SOURCE: PricewaterhouseCoopers LLP
Free Trade Agreements need to recognise vital role of Financial Cooperatives in development of emerging market economies
FTAs must make special provisions recognising the distinction between cooperatives and other financial institutions
Emerging markets are gaining ever more share of the global economy and by 2050 will contribute two-thirds of global output. However, Free Trade Agreements (FTAs) are not designed to meet the needs of emerging market economies or smaller financial institutions and have yet to make special provisions for financial cooperatives, says a paper just published by PwC.
The paper ‘Boosting Access to Finance: Ensuring free trade agreements recognise cooperatives’, comes ahead of a gathering of world leaders at the third International Conference on Financing for Development in Addis Ababa on 13-16 July, to launch a renewed and strengthened global partnership for financing people-centred sustainable development.
PwC’s paper asserts that FTAs should make special provisions for cooperative financial institutions in recognition of the distinctive benefits they can provide for emerging economies, especially within the under-financed agricultural and small business sectors.
Dr Anna Jerzewska, Senior Associate, Customs and International Trade, PwC, said:
“FTAs can boost the development of Financial Services (FS) markets within emerging economies. However, they fall short of distinguishing between financial cooperatives and other financial institutions and thereby, do not maximise on the potential benefits of the cooperative model.”
The potential advantages of the financial cooperative model within communities with limited financial resources or FS development, include the high level of responsiveness to local needs, the recirculation of profits and the opportunity to build a strong local skills base.
However, when it comes to opening up market access, lobbying all too often favours large FS groups whose primary focus tends to be wealthier and more profitable clients, rather than providing credit to farmers and small firms.
Signed in June 2015, PwC’s paper makes reference to the eventual Africa-wide Tripartite FTA (TFTA) linking the Common Market for Eastern and Southern Africa, the East African Community and Southern African Development Community. It covers over 600 million people and an estimated US $1 trillion in trade.
In principle, the deal liberalises trade in goods and services and addresses other trade-related issues. In practice, however, investment services and trade-related measures will wait to be covered in the second phase of negotiations. This, says PwC, presents an opportunity to look at FTA models and the place of cooperative financial institutions within them.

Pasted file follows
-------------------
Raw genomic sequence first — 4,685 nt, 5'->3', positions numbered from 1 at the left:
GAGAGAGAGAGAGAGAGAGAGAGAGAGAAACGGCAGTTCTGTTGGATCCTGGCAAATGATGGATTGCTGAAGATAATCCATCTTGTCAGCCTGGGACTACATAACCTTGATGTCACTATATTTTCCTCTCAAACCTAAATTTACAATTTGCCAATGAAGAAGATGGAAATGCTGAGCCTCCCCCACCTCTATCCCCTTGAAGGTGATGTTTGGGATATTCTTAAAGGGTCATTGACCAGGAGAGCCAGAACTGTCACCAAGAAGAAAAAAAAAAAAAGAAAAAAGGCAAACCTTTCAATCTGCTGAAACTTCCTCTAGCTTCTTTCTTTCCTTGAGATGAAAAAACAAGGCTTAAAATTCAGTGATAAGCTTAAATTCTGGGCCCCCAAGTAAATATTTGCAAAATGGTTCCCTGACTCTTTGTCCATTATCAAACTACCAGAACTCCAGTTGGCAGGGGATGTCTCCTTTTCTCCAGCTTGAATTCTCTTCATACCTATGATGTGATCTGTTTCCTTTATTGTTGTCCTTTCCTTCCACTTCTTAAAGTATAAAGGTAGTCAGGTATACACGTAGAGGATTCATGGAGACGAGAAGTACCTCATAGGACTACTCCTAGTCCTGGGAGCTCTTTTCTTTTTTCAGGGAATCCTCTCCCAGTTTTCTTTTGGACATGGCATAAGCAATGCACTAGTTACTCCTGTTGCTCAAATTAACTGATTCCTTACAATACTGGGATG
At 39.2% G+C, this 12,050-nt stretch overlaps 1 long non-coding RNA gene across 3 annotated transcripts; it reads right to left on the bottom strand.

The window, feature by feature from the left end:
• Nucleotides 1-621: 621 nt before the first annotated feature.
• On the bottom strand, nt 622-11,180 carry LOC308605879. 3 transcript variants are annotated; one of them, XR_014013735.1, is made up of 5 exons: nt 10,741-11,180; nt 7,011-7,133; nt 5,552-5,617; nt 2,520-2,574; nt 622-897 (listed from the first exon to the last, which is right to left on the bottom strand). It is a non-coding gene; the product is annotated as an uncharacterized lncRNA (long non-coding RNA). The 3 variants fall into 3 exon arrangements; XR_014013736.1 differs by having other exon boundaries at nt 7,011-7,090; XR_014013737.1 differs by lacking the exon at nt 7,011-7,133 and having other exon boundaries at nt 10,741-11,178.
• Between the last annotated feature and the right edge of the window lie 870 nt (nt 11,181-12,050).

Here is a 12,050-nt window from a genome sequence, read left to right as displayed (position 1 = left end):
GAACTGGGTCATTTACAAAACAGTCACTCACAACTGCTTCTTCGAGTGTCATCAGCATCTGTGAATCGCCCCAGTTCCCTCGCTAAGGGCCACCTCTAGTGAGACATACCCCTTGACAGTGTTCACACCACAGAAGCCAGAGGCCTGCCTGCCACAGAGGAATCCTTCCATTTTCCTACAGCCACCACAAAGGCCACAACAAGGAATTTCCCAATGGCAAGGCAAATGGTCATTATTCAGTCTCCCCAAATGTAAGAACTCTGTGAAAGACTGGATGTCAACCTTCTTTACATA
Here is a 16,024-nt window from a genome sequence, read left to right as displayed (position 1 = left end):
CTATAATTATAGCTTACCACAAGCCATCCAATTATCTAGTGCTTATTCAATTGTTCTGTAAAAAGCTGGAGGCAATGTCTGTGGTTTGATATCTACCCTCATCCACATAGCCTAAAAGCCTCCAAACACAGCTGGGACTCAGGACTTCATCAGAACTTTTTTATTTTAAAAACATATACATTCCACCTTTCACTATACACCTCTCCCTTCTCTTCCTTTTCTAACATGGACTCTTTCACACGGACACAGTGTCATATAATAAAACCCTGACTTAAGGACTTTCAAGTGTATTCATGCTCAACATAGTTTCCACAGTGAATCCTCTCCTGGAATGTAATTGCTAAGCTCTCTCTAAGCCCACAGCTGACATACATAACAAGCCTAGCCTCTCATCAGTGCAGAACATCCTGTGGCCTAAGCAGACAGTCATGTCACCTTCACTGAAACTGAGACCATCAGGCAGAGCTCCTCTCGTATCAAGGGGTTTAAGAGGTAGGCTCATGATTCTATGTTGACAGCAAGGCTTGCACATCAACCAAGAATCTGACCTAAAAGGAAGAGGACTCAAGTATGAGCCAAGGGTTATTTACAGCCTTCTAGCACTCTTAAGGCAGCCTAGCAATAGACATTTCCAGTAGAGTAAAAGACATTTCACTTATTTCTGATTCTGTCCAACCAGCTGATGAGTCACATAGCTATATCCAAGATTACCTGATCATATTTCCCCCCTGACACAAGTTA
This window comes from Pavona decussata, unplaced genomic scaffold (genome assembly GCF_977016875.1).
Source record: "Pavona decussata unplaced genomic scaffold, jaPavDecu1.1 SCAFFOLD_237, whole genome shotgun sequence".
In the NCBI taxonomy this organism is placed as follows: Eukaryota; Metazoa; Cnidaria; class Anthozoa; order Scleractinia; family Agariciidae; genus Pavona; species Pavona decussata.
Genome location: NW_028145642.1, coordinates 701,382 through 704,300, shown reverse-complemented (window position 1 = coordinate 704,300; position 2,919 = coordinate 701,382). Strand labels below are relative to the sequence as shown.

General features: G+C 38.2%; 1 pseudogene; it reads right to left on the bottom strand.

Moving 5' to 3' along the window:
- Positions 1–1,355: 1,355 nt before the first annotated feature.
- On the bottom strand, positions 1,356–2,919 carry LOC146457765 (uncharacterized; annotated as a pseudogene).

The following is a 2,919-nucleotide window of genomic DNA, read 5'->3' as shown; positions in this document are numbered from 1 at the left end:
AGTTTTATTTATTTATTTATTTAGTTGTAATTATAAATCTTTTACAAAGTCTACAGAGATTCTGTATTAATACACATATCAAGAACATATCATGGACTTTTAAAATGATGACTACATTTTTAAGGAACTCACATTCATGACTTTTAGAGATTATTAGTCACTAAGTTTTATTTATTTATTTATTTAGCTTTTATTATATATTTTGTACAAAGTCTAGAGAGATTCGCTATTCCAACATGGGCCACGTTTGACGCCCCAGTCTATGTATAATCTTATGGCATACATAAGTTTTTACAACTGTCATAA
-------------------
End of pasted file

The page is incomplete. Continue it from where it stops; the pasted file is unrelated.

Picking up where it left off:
According to PwC, agriculture and SMEs are natural markets for cooperative financial institutions, citing the fact they are socially responsible, serve local communities, return profits to depositors, are more stable during financial crises and bring the unbanked in to the financial system, as just some of their many attributes in this regard.
In the case of agriculture, for example, access to banking and credit is essential to the development of sustainable food production. However, volatile markets make agricultural financing a high-risk proposition, particularly in emerging economies where guarantees and collateral are difficult to obtain and even harder to enforce in the event of default. Commercial financial institutions in these countries are therefore often reluctant to lend to farmers.
Lack of credit has left small to medium-sized enterprises (SMEs) in the same poverty and development trap as poor farmers. Although SMEs account for up to 45% of employment in emerging markets, only one third have access to mainstream credit.* The World Bank estimates that the funding gap for SMEs in emerging markets is between US$900 billion and US$1.1 trillion. Again, financial cooperatives are well aligned in that they sustain funding in the local economy.
According to PwC, The provisions within the new super-regional FTAs** would provide a useful umbrella framework for enabling international financial cooperatives to develop their presence in markets where financial inclusion remains low. They would also provide a supportive environment for the establishment and development of local cooperatives. Cooperatives would therefore benefit from joining the debate now.
Andrew Jurczynski, PwC Global Leader, Project Blue, concluded:
“Financial cooperatives make a unique contribution to economies and the welfare of their citizens. Emerging markets face the pressing challenge of how to develop their agricultural sectors, turn SMEs into companies that can compete on a national or regional scale and raise the living standards of their people. However, it is vital cooperatives and those they serve press the case for special provisions in the FTAs that will shape the development landscape for the next generation.”
Notes to Editors:
*Source: World Economic Forum
**Examples include the Trans Pacific Partnership (TPP), the Regional Comprehensive Economic Partnership (RCEP) Transatlantic Trade and Investment Partnership (TTIP) by early 2016
PwC’s paper ‘Boosting Access to Finance: Ensuring free trade agreements recognise cooperatives’, examines the role of FTAs in promoting financial services and wider economic development, the particular nature and contribution of cooperative financial institutions and how this can be promoted as part of the future FTAs. The paper forms part of PwC’s Global Financial Services wider research into the changing landscape of financial services (Project Blue) and the markets and communities it services
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